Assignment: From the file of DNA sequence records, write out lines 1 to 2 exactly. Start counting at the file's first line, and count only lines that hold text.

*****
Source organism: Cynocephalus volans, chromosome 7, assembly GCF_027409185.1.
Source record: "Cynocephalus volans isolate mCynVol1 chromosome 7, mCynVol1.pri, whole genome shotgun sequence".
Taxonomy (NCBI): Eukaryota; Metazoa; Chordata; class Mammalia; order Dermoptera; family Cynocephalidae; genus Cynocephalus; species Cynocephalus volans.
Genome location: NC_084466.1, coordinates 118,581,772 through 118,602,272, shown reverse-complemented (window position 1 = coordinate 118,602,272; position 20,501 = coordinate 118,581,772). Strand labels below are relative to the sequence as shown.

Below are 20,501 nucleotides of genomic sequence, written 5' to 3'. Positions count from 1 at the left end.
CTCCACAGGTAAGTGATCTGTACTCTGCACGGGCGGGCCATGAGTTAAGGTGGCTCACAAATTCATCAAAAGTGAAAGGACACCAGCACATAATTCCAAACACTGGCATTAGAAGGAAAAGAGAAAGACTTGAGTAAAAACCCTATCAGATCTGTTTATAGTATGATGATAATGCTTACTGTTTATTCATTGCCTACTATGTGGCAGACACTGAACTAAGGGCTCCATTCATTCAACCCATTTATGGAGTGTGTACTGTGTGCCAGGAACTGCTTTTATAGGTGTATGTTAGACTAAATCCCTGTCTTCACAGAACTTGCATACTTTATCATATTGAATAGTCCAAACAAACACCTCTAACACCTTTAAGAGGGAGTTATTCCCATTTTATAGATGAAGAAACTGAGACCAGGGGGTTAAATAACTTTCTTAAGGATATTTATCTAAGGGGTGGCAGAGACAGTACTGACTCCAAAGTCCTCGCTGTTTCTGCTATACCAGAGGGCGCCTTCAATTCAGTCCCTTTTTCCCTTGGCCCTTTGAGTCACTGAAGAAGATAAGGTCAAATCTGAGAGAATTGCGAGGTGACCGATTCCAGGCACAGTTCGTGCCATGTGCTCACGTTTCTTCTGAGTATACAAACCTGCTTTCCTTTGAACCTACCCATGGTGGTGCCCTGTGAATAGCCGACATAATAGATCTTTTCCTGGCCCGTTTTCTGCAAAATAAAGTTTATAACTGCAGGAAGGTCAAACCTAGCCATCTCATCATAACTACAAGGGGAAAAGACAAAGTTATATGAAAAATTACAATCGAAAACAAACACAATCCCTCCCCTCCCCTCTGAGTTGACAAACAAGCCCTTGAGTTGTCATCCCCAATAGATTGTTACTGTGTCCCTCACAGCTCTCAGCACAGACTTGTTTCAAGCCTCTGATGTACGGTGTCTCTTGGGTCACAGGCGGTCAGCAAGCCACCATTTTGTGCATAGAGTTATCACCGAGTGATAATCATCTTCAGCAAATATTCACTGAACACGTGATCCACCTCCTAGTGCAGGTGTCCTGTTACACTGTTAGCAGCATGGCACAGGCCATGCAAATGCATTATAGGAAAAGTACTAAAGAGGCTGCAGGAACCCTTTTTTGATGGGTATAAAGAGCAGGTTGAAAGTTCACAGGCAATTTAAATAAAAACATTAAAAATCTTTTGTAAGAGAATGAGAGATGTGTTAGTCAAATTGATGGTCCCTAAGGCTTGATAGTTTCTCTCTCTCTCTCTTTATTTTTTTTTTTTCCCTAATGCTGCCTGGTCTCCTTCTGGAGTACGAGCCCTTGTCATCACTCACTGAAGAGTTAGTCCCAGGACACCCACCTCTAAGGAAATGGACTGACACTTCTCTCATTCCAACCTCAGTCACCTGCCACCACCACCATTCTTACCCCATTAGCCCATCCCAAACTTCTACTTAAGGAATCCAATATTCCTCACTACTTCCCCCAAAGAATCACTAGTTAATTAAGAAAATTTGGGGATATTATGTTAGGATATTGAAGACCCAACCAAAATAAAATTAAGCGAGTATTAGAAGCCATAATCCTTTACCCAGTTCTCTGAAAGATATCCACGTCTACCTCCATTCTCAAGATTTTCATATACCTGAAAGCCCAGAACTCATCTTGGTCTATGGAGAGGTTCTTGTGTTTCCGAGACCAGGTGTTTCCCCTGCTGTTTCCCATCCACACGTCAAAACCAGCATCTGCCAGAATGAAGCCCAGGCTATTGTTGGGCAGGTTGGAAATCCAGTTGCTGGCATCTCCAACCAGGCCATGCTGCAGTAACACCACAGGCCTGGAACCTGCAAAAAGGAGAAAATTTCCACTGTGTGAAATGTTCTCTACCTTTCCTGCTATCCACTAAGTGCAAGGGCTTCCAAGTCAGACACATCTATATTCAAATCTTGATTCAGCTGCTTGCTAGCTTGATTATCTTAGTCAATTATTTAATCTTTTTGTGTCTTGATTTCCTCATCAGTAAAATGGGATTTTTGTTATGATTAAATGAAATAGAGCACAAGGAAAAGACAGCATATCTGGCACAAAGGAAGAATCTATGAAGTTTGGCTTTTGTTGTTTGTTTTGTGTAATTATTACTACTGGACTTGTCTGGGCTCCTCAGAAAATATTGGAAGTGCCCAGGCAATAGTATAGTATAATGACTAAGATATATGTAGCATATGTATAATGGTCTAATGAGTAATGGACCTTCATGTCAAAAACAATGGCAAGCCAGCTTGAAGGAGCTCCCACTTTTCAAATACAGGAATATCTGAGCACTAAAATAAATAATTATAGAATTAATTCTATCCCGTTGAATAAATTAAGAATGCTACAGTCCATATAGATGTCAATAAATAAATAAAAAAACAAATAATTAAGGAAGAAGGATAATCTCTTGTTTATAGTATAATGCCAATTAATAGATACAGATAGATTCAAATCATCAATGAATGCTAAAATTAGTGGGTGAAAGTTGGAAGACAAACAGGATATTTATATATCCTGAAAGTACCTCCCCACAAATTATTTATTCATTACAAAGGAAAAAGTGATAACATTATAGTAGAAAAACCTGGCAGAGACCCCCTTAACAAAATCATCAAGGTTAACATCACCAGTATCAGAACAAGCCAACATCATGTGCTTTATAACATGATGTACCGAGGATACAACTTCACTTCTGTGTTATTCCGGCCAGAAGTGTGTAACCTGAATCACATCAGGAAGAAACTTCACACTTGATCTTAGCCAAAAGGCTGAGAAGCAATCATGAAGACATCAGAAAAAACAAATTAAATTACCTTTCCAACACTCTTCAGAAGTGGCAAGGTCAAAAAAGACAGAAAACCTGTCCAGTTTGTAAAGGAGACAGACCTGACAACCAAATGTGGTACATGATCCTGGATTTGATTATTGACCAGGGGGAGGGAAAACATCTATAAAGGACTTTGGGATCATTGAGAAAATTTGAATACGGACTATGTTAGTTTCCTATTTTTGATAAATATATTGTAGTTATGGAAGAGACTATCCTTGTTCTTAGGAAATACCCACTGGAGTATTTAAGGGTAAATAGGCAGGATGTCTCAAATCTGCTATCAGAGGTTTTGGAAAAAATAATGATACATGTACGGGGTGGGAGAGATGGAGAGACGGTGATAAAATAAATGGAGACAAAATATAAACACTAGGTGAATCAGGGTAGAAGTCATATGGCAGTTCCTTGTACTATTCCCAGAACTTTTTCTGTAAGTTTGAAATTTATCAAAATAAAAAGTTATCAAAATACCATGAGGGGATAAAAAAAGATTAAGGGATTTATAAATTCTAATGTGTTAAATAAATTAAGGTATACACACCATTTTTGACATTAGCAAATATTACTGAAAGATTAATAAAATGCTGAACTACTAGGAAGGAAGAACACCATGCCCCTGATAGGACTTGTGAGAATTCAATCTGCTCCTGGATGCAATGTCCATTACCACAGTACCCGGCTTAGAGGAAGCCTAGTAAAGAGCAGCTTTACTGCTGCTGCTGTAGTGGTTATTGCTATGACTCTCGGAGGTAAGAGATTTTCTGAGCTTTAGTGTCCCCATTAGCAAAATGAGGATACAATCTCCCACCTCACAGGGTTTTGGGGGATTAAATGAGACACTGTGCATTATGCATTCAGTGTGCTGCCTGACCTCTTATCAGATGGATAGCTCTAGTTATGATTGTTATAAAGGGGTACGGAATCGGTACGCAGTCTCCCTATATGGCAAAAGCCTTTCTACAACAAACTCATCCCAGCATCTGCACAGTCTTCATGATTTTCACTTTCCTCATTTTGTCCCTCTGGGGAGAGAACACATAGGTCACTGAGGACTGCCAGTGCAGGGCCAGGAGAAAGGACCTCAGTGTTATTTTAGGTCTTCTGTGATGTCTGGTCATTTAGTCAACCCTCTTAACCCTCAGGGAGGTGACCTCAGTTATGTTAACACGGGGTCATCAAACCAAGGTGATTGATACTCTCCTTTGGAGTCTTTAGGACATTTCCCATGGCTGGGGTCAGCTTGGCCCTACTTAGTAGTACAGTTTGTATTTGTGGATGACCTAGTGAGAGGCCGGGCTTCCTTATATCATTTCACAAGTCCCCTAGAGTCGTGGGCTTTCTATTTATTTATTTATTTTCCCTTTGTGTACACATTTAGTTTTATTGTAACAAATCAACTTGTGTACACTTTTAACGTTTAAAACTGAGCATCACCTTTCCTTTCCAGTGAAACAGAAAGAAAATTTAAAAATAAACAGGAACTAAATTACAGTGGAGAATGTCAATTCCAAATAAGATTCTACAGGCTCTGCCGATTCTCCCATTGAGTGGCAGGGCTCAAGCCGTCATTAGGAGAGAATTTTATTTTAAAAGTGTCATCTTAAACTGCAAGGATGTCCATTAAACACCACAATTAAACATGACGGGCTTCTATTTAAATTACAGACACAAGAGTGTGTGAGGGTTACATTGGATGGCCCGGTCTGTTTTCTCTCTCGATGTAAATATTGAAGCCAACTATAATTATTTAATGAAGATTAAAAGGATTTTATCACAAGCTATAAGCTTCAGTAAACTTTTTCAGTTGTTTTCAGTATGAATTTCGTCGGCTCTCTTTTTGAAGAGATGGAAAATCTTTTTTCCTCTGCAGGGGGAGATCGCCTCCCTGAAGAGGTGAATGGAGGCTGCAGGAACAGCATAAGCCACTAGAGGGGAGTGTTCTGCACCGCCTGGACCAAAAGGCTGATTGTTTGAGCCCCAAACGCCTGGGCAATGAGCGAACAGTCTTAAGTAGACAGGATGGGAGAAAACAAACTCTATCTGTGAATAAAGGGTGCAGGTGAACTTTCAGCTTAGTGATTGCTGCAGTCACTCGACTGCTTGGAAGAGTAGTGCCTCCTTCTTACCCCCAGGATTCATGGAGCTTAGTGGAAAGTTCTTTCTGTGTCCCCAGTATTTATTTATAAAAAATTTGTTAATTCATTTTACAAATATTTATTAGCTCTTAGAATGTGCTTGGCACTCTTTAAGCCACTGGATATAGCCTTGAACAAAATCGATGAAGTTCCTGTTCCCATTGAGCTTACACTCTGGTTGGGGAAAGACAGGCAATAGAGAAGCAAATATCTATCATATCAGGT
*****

Source organism: Cynocephalus volans, chromosome 7, assembly GCF_027409185.1.
Source record: "Cynocephalus volans isolate mCynVol1 chromosome 7, mCynVol1.pri, whole genome shotgun sequence".